increasing awareness of the mental health needs of this vulnerable population.
The prevalence of mental health disorders in looked after children is much higher than the general population (42% compared with 8% among 5 to 10 year olds and 49% compared with 11% among 11 to 15year olds). In particular, looked after children in the UK have a higher prevalence of psychosocial adversity, psychiatric disorders and generally poorer outcomes, compared to the most socio-economically disadvantaged children living in private households (Ford et al, 2007). These differences are beginning to be understood in the context of a number of factors, both biological and environmental and have led to awareness of the ‘cumulative risk’ for a number of poor outcomes like mental health problems and educational failure. These negative outcomes persist into adulthood. Despite this, it is recognised that the mental health needs of looked after children are often overlooked, the provision of service patchy and the understanding and the expertise necessary to deal with the complex issue these children/young people face lacking, in the absence of dedicated specialist services. Clinical practice with this vulnerable group of children and young people is very diverse and access to mainstream CAMHS has been traditionally poor, which has led to the establishment of some dedicated specialist services, though these services, where present, operate with varied staffing, expertise and different models of care and team skill mix.
- promoting access and accessibility for both mainstream and specialist clinical services
- contributing to the ongoing discussion about targeting resources for the diverse needs of children and young people in the care system
- conducting a mapping exercise of service provision for looked-after children, examining variation in service delivery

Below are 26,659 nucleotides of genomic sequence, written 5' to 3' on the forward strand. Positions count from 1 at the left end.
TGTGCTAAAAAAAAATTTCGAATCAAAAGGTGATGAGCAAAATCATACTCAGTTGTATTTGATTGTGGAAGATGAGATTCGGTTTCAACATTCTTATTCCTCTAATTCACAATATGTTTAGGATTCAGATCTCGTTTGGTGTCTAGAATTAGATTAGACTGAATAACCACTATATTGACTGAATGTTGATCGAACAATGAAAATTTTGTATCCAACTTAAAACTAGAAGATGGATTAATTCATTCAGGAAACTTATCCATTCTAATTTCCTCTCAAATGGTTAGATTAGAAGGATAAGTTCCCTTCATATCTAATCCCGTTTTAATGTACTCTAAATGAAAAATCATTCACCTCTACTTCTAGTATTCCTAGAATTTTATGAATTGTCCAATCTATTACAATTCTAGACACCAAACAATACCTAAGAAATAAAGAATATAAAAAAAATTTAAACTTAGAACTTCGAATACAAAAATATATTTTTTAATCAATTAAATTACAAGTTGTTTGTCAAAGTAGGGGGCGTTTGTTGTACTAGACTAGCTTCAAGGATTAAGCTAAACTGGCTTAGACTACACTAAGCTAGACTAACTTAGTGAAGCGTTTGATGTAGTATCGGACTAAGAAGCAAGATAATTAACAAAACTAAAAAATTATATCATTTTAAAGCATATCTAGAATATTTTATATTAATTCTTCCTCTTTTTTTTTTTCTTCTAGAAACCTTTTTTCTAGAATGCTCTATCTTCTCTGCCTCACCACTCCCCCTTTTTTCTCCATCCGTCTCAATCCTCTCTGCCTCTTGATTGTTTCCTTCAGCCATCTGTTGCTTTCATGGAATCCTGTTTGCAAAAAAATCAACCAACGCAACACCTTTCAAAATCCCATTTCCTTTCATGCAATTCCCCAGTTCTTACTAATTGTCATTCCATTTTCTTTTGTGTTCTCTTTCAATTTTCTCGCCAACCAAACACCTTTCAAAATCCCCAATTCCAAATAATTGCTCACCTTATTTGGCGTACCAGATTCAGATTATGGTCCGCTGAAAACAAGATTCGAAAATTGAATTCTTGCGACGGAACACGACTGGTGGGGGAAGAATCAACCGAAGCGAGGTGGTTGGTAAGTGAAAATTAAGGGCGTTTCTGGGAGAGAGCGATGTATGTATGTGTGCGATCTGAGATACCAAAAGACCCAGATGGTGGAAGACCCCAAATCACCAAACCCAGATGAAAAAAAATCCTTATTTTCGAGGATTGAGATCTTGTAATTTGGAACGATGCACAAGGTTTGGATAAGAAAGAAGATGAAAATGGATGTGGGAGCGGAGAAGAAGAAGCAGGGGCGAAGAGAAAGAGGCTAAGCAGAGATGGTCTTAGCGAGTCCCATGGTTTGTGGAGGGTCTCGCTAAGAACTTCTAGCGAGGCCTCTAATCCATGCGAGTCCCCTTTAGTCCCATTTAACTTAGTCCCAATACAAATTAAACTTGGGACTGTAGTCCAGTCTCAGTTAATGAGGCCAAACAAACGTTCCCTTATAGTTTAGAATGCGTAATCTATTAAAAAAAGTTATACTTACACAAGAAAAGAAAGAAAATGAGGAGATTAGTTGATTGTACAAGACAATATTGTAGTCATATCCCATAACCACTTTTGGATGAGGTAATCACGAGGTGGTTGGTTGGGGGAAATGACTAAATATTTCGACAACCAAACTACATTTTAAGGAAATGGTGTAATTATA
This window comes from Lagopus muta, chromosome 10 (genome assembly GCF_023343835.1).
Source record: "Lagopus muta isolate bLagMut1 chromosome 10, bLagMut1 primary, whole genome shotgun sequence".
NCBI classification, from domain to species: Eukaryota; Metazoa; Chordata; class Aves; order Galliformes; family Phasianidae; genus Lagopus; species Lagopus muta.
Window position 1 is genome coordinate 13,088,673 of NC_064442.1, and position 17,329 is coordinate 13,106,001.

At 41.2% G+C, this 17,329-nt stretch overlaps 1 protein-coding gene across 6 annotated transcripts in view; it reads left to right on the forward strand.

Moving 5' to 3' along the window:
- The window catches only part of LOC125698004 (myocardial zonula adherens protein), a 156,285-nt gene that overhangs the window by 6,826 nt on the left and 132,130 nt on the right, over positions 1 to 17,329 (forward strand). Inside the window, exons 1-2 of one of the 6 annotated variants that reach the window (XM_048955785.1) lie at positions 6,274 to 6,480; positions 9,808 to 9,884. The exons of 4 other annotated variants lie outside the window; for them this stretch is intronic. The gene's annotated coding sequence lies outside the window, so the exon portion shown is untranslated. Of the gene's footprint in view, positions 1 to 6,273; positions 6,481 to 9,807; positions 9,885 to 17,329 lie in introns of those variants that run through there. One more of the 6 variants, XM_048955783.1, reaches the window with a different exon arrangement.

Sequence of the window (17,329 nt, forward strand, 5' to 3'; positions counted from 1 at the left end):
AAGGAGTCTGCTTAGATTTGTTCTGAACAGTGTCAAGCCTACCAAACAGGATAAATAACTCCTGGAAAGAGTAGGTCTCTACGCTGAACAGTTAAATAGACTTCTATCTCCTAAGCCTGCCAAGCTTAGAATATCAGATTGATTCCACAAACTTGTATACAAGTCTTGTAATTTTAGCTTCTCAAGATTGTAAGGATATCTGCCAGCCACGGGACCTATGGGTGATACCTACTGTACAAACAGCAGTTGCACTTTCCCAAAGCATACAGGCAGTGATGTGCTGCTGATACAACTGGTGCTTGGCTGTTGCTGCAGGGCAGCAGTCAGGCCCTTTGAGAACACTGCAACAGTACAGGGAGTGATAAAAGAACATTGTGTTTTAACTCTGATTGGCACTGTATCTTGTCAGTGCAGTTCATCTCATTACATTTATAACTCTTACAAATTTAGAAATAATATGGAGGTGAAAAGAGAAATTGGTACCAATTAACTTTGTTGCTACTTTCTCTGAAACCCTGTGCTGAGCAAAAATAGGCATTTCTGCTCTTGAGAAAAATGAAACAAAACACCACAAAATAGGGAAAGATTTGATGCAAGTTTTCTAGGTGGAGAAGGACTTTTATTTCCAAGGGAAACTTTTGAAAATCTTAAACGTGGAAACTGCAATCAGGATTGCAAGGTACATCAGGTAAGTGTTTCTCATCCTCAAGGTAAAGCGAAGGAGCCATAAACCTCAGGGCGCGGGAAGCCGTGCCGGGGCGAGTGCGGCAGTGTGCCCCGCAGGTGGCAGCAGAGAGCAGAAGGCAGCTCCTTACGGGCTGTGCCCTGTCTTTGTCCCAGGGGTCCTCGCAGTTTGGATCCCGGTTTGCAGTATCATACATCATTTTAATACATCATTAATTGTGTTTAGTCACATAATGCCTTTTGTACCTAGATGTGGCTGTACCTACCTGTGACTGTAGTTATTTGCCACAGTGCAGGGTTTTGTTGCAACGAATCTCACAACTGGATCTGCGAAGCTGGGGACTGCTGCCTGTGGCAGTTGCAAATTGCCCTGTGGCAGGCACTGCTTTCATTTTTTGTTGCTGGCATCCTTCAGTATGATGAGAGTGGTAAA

- promoting the establishment of a good evidence base for treatment interventions
- facilitating further thinking about specific outcome measures in looked-after children
- linking in with other professional networks focusing on this client base
The format of regular forum meetings offer a presentation of different service models and an academic (research, audit, etc) talk, followed by discussion. Topics have been of comprehensive relevance, and have included:
- non-violent resistant parenting group for foster carers
- NICE-SCIE guidelines on the physical and emotional health and wellbeing of looked-after children and young people
- training program for carers on attachment
- screening and intervention for looked after children 0-5 years
- managing behaviour with attachment in mind
- nature and nurture: genetic and social determinants of mental health
- working creatively with leaving care and after care young people within CAMHS
- transition between CAMHS and AMHS for looked after children
- putting theory into practice: helping fostered children
All meetings have been very well attended, generating lively discussions and facilitating excellent opportunities for networking, liaison and sharing. The number of different professional groups across the UK engaged with LAC services is impressive and this is reflected in the SIG’s growing membership which comprises around 180 members. The group has actively sought to make contact with chairs of other special interest groups in the filed of LAC, and has successfully joined forces with the long-standing Special Interest Group based at the Tavistock Centre in organising the last meeting. Promising exchanges with the British Psychological Society Special Interest Group (CPLAAC) have also offered further avenues for exploration.
A substantial number of SIG members are based outside London and, in order to engage their valuable involvement, a web-based discussion forum will be created, which will offer an exciting opportunity to host a virtual meeting point for professionals working with LAC, share resources, link up with colleagues more easily, and disseminate up-to-date information on the latest updates and developments. In addition to this, a conference to showcase the interesting work that is being undertaken in this field is also in the pipeline and members will be invited to suggest potential topics and ideas.